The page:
✕ CLOSE Online Special City News Entrepreneurship Environment Factcheck Everything Woman Home Front Islamic Forum Life Xtra Property Travel & Leisure Viewpoint Vox Pop Women In Business Art and Ideas Bookshelf Labour Law Letters

NSC targets 90% seaports automation by 2021

The Nigerian Shippers Council (NSC) has said it is targeting 90 percent automation of seaports ports operations by the first quarter of 2021. The Executive…

The Nigerian Shippers Council (NSC) has said it is targeting 90 percent automation of seaports ports operations by the first quarter of 2021.

The Executive Secretary/CEO of NSC, Mr. Hassan Bello, stated this when he paid a courtesy call on the management of Media Trust Limited, the publishers of Daily Trust, Kilimanjaro, Aminiya, and other titles.

Bello and his entourage were received by the acting CEO, Media Trust Limited, Malam Nura Daura, along with other management staff.

He said the ports automation, which should be 100% complete soon is part of a series of initiatives to make Nigerian ports efficient and a choice destination for shippers.

“We carried out a study and found out that about 68% of the processes are done electronically. The remaining 42% must also be done electronically. We want that, by the first quarter of 2021, 90 percent of our transactions at the ports are done electronically so we can reduce the human to human contact and reduce corruption,” Bello said.

He reiterated that by the middle of next year, a lot of things would have happened and the Nigerian ports will rank up.

Bello also harped on the need for the federal government to promote value-added commodity export. “We can be an import-dependent economy. We found that Nigeria has 63 commodities of which 22 of them can compete with those of other countries.”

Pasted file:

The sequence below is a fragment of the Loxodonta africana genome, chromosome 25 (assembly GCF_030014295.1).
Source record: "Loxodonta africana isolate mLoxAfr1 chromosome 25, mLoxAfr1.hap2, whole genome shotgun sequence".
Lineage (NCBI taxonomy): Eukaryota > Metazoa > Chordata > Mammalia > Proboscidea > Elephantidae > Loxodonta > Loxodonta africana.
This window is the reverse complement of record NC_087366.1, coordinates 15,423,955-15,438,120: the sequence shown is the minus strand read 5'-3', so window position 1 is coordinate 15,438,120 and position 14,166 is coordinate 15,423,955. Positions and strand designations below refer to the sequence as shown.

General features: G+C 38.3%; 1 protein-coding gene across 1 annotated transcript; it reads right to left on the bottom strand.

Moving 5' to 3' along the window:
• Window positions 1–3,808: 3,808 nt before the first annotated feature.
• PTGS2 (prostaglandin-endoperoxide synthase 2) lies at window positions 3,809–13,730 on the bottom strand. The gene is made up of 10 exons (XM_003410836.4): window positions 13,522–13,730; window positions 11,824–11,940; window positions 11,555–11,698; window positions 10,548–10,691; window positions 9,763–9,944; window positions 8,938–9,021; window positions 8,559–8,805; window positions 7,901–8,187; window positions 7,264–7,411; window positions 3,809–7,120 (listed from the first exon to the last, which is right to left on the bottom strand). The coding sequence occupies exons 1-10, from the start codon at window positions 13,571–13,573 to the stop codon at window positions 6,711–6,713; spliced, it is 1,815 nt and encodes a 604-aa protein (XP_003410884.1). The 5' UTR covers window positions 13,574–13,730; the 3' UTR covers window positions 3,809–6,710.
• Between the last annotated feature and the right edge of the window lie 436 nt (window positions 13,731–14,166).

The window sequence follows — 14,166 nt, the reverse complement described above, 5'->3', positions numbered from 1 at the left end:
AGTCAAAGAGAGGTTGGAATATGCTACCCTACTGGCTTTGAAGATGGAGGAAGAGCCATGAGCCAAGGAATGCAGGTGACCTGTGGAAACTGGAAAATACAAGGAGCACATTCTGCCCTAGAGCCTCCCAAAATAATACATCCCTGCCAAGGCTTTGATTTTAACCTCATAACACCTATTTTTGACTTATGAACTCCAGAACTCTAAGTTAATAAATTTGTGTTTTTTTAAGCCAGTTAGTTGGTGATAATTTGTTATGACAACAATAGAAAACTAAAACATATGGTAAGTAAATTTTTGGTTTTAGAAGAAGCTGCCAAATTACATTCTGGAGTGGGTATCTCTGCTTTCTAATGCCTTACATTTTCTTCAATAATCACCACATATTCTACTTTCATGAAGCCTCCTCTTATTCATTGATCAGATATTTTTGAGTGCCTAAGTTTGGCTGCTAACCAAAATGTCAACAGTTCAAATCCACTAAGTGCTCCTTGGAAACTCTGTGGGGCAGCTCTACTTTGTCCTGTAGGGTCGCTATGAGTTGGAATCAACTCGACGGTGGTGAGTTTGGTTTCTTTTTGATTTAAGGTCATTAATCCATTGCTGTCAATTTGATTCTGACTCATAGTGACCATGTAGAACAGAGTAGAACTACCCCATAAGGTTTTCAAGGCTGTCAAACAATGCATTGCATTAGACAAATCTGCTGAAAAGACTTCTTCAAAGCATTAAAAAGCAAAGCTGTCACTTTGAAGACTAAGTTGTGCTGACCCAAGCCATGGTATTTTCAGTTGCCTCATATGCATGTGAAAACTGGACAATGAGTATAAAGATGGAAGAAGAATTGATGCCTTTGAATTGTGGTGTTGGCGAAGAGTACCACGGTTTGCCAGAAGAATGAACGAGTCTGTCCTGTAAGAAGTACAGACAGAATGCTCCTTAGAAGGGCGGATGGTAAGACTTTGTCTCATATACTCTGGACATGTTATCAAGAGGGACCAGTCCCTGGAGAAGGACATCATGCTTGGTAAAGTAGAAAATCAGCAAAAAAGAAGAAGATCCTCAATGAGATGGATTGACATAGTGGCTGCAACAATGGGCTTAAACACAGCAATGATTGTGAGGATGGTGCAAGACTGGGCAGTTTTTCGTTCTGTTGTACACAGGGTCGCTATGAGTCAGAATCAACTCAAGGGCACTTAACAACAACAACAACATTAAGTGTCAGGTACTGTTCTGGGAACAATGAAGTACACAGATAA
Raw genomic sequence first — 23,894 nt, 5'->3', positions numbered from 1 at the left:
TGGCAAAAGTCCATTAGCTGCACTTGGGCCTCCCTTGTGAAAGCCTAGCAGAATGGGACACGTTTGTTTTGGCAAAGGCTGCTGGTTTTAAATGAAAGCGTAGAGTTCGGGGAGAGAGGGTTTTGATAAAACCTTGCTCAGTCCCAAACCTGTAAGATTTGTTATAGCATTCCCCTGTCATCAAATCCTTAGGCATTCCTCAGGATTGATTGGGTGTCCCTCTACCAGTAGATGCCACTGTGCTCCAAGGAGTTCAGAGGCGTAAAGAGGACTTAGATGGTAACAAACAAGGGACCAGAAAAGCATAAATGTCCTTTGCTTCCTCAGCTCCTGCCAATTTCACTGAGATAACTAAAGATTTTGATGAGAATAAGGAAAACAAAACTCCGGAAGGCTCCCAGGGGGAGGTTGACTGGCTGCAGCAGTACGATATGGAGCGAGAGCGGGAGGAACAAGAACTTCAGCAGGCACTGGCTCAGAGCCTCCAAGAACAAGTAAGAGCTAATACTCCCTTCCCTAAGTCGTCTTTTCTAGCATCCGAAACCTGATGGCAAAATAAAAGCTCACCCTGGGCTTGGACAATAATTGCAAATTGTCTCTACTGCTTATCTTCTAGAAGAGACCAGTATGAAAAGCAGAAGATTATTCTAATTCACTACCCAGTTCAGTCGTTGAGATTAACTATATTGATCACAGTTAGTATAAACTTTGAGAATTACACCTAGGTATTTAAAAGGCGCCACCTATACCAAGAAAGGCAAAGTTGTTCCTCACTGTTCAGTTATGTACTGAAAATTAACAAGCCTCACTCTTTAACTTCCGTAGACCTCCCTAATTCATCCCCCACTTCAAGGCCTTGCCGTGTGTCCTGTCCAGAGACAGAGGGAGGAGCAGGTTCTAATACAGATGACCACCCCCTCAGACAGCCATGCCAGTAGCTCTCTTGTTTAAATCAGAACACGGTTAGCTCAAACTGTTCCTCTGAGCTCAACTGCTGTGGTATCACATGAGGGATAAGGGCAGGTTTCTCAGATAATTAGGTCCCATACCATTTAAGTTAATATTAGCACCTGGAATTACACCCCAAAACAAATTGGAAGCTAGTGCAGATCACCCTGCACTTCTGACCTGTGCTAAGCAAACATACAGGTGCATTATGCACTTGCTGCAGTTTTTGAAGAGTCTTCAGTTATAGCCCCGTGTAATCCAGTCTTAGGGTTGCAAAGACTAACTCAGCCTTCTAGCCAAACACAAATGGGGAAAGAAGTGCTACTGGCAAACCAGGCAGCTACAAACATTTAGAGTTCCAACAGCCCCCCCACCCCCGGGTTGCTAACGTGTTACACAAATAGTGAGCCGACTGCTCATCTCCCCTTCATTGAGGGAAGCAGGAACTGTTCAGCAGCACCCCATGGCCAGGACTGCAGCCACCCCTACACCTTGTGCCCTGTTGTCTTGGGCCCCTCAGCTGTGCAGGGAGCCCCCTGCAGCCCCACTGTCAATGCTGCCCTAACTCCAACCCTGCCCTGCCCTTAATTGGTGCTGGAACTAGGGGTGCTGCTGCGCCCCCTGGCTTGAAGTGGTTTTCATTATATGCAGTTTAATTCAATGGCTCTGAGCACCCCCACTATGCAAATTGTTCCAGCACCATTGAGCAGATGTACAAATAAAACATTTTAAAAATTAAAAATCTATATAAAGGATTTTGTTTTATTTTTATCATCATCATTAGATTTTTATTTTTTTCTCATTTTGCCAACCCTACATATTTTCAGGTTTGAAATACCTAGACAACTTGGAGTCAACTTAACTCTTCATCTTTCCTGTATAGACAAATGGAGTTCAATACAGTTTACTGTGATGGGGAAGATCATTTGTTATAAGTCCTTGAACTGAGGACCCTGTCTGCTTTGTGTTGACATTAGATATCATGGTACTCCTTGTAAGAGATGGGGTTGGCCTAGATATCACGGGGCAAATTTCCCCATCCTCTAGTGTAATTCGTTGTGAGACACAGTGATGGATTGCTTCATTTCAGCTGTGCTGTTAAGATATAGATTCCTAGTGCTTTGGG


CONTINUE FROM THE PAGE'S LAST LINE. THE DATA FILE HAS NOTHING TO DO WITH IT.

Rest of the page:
However, he said logistics on getting commodities to ports for shipping was still a problem, along with poor packaging, preservation and standardisation issues.

Bello also said through interagency collaborations, operators are creating intermodal transport means including rail movement of cargoes to decongest Apapa ports and traffic issues.

He also lamented the slow pace of the clearance regime by the Nigeria Customs Service (NCS). “The Nigeria Customs still carry out 100 percent manual inspection. This is primitive. Perhaps we are the only port in the world doing that. This leaves room for maneuvering and collusion. It takes five hours to clear a container,” he said.

But he noted that NCS will soon launch the e-customs platform, which will make goods clearing a lot faster.

The Shippers Council head also called on the insurance industry to rev up investments in marine insurance as Nigerian shippers are being ripped off by foreign shipping lines.

“Our insurance companies should come to look at our containers regime for example. We spent N17 billion last year on deposit for insurance.”

He explained that taking a container from the shipping companies attracts an insurance deposit and must be returned within four days. “But if Apapa is blocked and you are unable to return it, your money is gone. That is not fair. N17bn could have been used for other investments. But if they pay insurance companies, they will bear the risks and find a way around it.”

He also said the cargo tracking note (cargo information system) which the president has approved will also be a game-changer when deployed.



%d bloggers like this: